The case was then set for a second trial in November 2013. Applicant provided detailed and graphic testimony as to numerous alleged industrial stressors. Defendant put on multiple witnesses contradicting and disputing that many of the alleged workplace/industrial stressors had ever occurred. The defense witnesses did confirm the allegation of obscene graffiti on the restroom wall was true. Following trial, the case was submitted. However, once again, related to Rolda analytical problems, the WCJ vacated his submission and noticed an intention to submit a request for an additional supplemental report from the AME in psychiatry. Rather than leaving it to the parties to develop the record, the WCJ wrote the AME in psychiatry requesting a supplemental report detailing both the format and analysis the AME should follow in order to assist the WCJ in determining the two causation elements i.e., the predominant cause element and the substantial cause element of the Rolda multi-level analysis. The WCJ’s letter/interrogatory reads as follows:
“[Please provide a supplemental report that describes in detail, in accordance with Rolda, all the workplace and all the non-industrial related events and/or issues that combined caused the Applicant’s psychological injury. You are then to assign a percentage of causation separately to each individual work-related and/or non-industrial event(s) and/or issue(s) that, when combined, equal 100% of the causation of the Applicant’s psychological injury. You are not to combine percentages as to any multiple factors and/or issues, either industrial or non-industrial.
It will ultimately be up to me to decide which workplace activities are actual events (i.e., which of the event(s) described by the Applicant happened or not) and whether those events that I have deemed to be actual events are otherwise legitimate, events that I have deemed to be actual events are otherwise legitimate, non-discriminatory, good faith personnel actions. Based on this, I can determine if the actual events of employment, if added together, will result in them being the predominant cause (i.e., more than 50%) of the Applicant’s psychological injury, and whether those actual causes were substantially caused (i.e., 35% to 40%) by lawful, nondiscriminatory, good faith personnel actions.
Your discussion should follow of the following format:
[Employment Event #1] – [Percentage of Causation]
[Employment Event #2] – [Percentage of Causation]
[Non-industrial Factors and/or Events #1] – [Percentage of Causation]
[Non-industrial Factors and/or Events #2] – [Percentage of Causation]
In response to the WCJ’s letter, the AME identified eleven distinct and discrete industrial-related events/issues and one nonindustrial factor or event. The eleven industrial employment events totaled 90% and the nonindustrial factor or factors consisting of a preexisting past of a dependent personality which contributed 10%, with a conclusion of employment events 90% and nonindustrial factors 10%.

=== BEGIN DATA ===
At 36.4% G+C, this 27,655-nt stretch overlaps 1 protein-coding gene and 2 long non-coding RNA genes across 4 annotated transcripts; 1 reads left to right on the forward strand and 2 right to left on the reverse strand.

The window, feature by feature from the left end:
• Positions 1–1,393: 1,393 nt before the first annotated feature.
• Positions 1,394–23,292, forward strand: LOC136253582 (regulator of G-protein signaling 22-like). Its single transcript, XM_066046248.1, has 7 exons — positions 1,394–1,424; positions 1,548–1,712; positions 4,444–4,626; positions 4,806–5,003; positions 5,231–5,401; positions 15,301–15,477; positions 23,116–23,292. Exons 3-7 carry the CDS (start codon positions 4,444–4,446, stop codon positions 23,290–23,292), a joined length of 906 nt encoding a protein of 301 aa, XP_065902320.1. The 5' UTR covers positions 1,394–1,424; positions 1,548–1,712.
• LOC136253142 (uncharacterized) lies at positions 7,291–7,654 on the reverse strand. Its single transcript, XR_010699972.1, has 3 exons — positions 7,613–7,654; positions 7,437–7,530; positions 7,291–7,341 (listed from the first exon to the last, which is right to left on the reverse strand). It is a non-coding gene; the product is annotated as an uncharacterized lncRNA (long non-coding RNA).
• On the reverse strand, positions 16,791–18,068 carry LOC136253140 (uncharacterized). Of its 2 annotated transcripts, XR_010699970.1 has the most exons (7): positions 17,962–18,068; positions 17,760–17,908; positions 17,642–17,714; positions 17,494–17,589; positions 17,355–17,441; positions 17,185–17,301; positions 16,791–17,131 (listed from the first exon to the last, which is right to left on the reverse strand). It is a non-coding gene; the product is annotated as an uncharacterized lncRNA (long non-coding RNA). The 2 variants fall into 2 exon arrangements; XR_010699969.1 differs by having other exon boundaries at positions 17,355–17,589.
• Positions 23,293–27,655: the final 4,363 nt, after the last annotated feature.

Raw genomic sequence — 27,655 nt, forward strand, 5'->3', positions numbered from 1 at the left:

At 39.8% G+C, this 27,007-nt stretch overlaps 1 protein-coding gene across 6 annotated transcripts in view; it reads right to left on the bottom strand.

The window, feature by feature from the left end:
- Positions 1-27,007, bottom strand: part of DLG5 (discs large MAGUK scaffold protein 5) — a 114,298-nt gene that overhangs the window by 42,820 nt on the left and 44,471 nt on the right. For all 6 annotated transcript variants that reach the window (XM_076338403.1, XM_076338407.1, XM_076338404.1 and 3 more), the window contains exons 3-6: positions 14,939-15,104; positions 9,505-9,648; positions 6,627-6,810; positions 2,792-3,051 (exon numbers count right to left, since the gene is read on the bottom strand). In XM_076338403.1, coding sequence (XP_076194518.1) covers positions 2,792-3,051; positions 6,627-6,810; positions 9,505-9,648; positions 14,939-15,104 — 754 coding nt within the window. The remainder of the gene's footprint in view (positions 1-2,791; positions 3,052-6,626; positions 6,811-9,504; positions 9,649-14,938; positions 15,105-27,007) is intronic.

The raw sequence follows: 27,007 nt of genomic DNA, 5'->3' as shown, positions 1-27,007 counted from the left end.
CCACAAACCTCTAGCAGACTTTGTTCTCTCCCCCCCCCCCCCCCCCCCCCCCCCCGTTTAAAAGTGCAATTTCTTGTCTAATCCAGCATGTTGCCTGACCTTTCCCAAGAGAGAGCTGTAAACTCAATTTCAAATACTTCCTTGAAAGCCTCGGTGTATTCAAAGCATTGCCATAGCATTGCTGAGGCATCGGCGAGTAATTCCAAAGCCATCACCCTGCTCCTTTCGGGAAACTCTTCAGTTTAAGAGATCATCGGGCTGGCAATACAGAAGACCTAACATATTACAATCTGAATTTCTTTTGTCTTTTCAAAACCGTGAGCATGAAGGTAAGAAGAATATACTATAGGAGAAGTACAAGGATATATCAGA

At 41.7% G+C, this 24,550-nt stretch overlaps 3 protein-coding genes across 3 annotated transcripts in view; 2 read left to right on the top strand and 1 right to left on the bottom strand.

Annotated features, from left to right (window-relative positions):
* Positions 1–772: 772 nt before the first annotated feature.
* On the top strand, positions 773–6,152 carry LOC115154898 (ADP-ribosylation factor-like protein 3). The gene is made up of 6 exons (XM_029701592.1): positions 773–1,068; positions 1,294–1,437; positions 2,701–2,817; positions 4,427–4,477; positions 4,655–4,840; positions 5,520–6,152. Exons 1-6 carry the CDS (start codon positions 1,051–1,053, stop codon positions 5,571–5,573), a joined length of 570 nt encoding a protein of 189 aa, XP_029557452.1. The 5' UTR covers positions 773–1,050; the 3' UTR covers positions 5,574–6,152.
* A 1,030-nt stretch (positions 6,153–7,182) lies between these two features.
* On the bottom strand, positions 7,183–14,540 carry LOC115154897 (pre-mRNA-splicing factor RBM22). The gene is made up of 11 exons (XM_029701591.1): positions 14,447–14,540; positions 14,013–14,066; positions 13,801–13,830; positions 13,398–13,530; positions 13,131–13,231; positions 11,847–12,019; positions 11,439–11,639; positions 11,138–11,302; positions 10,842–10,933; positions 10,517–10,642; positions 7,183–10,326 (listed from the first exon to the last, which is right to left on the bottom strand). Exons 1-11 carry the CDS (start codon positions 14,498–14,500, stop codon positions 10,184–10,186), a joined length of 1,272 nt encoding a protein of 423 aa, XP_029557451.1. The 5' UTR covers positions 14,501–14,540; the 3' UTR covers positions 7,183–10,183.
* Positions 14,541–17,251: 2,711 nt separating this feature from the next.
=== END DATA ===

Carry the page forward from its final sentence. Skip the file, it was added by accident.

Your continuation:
However, the WCJ found the applicant not credible with respect to all but one of the eleven industrial factors. The only industrial factor he found credible was the pornographic restroom graffiti. Since the applicant lacked credibility and the WCJ found the defense witnesses’ testimony credible, all of the alleged employment/work factors except one were deemed not to be actual events of employment by the WCJ. The only “actual event” was the obscene graffiti drawn on the restroom walls. This was not considered by the WCJ to be a lawful nondiscriminatory good faith personnel action. However, this one “actual event” of employment only constituted 4% of the causation of applicant’s psychological injury, far short of the 35% to 40% required. “Therefore given the lack of predominate causation due to ‘actual events’ of employment, the Applicant cannot be deemed to have suffered an industrial psychological injury.”
The WCJ by developing the record in the form of his letter/interrogatory directed the AME to identify and describe in detail all the combined industrial and non-industrial issues or activities that were allegedly the cause of the Applicant’s psychological injury. The WCJ directed the AME to separately assign a percentage figure and not combine percentages related to multiple factors. This approach resulted in a clear roadmap for the trier of fact to determine which of the discrete individual activities were “actual events” and in turn if those “actual events” were legitimate non-discriminatory, good faith personnel actions.
It is suggested that the analytical approach formulated by the WCJ in his letter/interrogatory to the AME in this case may be a useful tool by the parties in drafting letters to reporting physicians in resolving the challenging and perplexing dual causation elements required by Rolda.
It is also important to note that the “good faith personnel action defense” and the Rolda multi-level analysis are still applicable notwithstanding SB863 and the changes to Labor Code § 4660.1(c)(1) attempting to limit permanent disability compensation for sleep disorders, sexual disorders, and psychological/psychiatric disorders which develop as a “compensable consequence” of physical injuries.
For other recent cases involving application of the Rolda analysis see: Gambina v. WCAB (2013) 78 Cal. Comp. Cases 1225; 2013 Cal. Wrk. Comp. LEXIS 170 (writ denied); McKinney v. WCAB (2014) 79 Cal. Comp. Cases 1456; 2014 Cal. Wrk. Comp. LEXIS 137 (writ denied); Slack v. Cottage Health System (2014) 2014 Cal. Wrk. Comp. P.D. LEXIS 207 (WCAB panel decision); County of Sacramento v. WCAB (Brooks) (2013) 215 Cal.App.4th 785; 2013 Cal. App. LEXIS 311; 78 Cal.Comp.Cases 379; 2013 Cal. App. LEXIS 348 (order modifying opinion but no change in judgment); San Francisco Unified School Dist. v. WCAB (2013) 109 Cal.App.4th 1; 2010 Cal. App. LEXIS 1943; 75 Cal.Comp.Cases 1251.
© Copyright 2015 Raymond F. Correio. All rights reserved. Reprinted with permission.